The Opportunistic Investor Portfolio
(October 18, 2009)
Note: So much for Peak Oil. According to the USGS, the Bakken Formation – located at the borders of the states of North Dakota and Montana – contains an estimated 3.0 to 4.3 billion barrels of undiscovered, technically recoverable oil. This makes it the biggest oil formation in the lower 48 states. Meanwhile, many analysts are now asserting that the Three Forks-Sanish formation – located right underneath the Bakken Formation – may actually be a separate formation and contain another 3 to 5 billion barrels of recoverable oil. As drilling technology continues to improve (note that horizontal drilling has done wonders for natural gas supply), I expect the amount of recoverable reserves to increase over the next few years. With the ongoing technological breakthroughs in solar power, cellulosic ethanol, algae-based biofuels – combined with better battery technology – I expect US oil import volumes to decline by half over the next five to ten years.
Dear Subscribers and Readers,
Let us begin our commentary by reviewing our 9 most recent signals in our DJIA Timing System:
1st signal entered: 50% short position on October 4, 2007 at 13,956;
2nd signal entered: 50% short position COVERED on January 9, 2008 at 12,630, giving us a gain of 1,326 points.
3rd signal entered: 50% long position on January 9, 2008 at 12,630;
4th signal entered: Additional 50% long position on January 22, 2008 at 11,715;
5th signal entered: 100% long position SOLD on May 22, 2008 at 12,640, giving us gains of 925 and 10 points, respectively;
6th signal entered: 50% long position on June 12, 2008 at 12,172, giving us a loss of 2,176.09 points as of Friday at the close.
7th signal entered: Additional 50% long position on June 25, 2008 at 11,863, giving us a loss of 1,867.09 points as of Friday at the close.
8th signal entered: Additional 25% long position on February 24, 2009 at 7,250;
9th signal entered: 25% long position SOLD on June 8, 2009 at 8,667, giving us a gain of 1,417 points.
In our “ad hoc” commentary on Wednesday evening, we stated that we would strive to provide more value to you by providing more tradable ideas in our future newsletters. We now intend to map out our plan.
We created MarketThoughts.com with the mission of providing the highest level of service and investment education to our clients. Our service was created in 2004 to help our readers navigate what we believed was a unique investment and economic environment – an environment characterized by historically high asset valuations, relative complacency, but which also promised great changes/upheavals ahead as we move forward into the 21st century. At the time, we believed equity P/E ratios will continue to shrink – and that with modern globalization and the proliferation of cheap information via the internet – many whole industries will be transformed or even destroyed (e.g. the destruction of the domestic auto industry was a foregone conclusion). Trends that we tracked included the aging of the baby boomers, the rise of China and India, and the aging of our domestic energy infrastructure (which we correctly believed would result in higher crude oil prices).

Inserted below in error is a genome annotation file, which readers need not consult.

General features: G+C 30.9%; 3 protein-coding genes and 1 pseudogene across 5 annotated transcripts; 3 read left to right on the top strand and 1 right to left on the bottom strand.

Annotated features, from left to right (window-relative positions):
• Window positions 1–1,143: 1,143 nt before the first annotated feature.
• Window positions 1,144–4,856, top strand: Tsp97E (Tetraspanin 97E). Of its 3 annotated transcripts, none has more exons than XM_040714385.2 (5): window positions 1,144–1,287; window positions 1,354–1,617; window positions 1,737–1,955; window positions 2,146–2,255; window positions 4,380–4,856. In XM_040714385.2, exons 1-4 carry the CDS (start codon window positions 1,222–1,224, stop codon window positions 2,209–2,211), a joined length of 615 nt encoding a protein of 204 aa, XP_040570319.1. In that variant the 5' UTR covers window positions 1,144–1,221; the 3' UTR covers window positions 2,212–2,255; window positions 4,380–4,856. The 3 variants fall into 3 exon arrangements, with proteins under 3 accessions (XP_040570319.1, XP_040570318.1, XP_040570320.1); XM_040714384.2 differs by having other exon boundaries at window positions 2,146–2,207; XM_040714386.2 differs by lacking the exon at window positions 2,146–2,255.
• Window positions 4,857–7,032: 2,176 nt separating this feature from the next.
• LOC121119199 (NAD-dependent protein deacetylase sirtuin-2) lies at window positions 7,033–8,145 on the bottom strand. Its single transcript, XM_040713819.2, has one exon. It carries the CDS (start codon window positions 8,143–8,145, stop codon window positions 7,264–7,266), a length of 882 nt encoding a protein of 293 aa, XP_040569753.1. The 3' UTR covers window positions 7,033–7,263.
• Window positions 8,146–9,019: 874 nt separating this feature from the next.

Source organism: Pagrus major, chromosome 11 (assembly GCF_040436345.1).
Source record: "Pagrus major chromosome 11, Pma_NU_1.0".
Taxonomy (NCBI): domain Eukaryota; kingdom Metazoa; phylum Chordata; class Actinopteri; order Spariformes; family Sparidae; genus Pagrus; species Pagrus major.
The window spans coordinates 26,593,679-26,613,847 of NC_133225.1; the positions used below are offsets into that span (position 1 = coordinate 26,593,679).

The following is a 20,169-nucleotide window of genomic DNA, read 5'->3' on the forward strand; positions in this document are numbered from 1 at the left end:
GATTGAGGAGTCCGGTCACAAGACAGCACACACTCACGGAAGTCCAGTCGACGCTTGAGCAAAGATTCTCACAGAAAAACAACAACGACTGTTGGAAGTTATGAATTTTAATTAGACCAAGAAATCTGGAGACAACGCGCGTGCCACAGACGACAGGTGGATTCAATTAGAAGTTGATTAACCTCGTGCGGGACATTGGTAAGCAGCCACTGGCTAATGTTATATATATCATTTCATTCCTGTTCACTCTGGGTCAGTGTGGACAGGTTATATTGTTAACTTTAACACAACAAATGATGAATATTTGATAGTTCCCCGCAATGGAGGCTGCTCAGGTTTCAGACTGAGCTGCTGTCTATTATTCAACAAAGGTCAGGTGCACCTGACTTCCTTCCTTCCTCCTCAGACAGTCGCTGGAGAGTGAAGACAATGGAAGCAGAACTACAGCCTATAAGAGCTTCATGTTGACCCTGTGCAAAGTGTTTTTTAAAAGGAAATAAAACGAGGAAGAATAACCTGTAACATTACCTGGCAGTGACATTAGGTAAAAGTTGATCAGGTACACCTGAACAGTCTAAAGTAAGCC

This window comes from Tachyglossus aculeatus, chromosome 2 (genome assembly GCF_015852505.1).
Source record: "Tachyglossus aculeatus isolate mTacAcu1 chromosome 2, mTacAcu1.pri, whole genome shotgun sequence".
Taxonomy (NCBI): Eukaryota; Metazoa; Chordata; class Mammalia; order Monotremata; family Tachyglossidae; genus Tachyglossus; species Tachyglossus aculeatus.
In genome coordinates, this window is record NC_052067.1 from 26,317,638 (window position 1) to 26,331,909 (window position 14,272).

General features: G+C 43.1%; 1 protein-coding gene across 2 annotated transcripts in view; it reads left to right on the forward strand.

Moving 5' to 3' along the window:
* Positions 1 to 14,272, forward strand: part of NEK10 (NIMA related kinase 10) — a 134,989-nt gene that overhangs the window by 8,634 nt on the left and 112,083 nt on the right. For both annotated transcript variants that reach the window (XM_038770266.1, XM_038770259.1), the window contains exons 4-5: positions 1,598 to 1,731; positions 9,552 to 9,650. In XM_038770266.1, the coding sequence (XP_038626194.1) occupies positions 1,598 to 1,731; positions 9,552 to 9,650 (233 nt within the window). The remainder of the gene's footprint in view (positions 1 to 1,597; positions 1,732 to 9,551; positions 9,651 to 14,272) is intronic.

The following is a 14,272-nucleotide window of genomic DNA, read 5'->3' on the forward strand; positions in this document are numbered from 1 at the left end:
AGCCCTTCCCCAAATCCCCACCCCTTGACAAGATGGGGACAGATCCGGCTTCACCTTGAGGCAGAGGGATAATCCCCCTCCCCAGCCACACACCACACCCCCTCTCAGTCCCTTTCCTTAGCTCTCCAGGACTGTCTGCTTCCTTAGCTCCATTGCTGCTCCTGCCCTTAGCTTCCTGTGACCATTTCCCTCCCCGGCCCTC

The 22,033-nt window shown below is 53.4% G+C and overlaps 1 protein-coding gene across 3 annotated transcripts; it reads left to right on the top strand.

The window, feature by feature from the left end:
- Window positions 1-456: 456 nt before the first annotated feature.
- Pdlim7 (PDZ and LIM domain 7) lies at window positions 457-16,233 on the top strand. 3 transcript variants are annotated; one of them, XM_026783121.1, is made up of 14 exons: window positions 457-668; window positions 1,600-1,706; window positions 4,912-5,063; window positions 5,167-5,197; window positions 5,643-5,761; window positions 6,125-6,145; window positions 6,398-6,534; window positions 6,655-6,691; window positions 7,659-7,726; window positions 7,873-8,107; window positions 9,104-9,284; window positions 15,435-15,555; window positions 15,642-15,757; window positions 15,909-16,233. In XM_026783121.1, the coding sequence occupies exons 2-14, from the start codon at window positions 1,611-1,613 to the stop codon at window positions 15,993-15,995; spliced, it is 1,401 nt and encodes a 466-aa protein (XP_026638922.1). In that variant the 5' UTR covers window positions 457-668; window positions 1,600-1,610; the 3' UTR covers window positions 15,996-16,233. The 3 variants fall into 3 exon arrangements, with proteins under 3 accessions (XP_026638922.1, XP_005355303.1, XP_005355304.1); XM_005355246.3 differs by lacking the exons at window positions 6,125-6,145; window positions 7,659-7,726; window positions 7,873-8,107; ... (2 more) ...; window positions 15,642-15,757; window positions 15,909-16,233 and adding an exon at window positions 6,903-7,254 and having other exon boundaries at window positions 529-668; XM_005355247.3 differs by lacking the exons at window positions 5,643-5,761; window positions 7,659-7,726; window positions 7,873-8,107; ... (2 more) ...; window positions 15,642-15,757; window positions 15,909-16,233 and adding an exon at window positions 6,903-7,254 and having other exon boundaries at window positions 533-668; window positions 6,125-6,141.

Our twice-a-week commentaries were designed to educate subscribers about the stock market, the broader financial markets, and the global economy beyond the headlines. Our DJIA Timing System was incepted on August 18, 2004 and was designed to outperform its benchmark, the Dow Jones Industrial Average, over a typical market cycle on both an absolute and risk-adjusted basis. While we have received very positive feedback about our global macroeconomic and other education commentaries, we feel like we could provide greater value to subscribers through more targeted commentaries about certain investment ideas (and developing a mechanism for tracking these ideas). Over the next month or so, we will modify our website to include a dedicated session on these ideas. We have named this section “The Opportunistic Portfolio.”
The Opportunistic Portfolio
As mentioned, The Opportunistic Portfolio is designed to provide greater value to our subscribers through the creation of more targeted, original, and timely investment ideas. It will also act as mechanism to track our investment ideas and to make us more accountable. But just as important, The Opportunist Portfolio is an inevitable offshoot of my passion for tactical asset allocation, global macroeconomics, and opportunistic investing, as well as my belief that there is more value-added through opportunistic investing/tactical asset allocation (at least in the current environment) rather than active investing through traditional long-only stock-picking or private equity strategies. This applies to retail and institutional (i.e. public pension fund, endowment, and foundation) investors alike.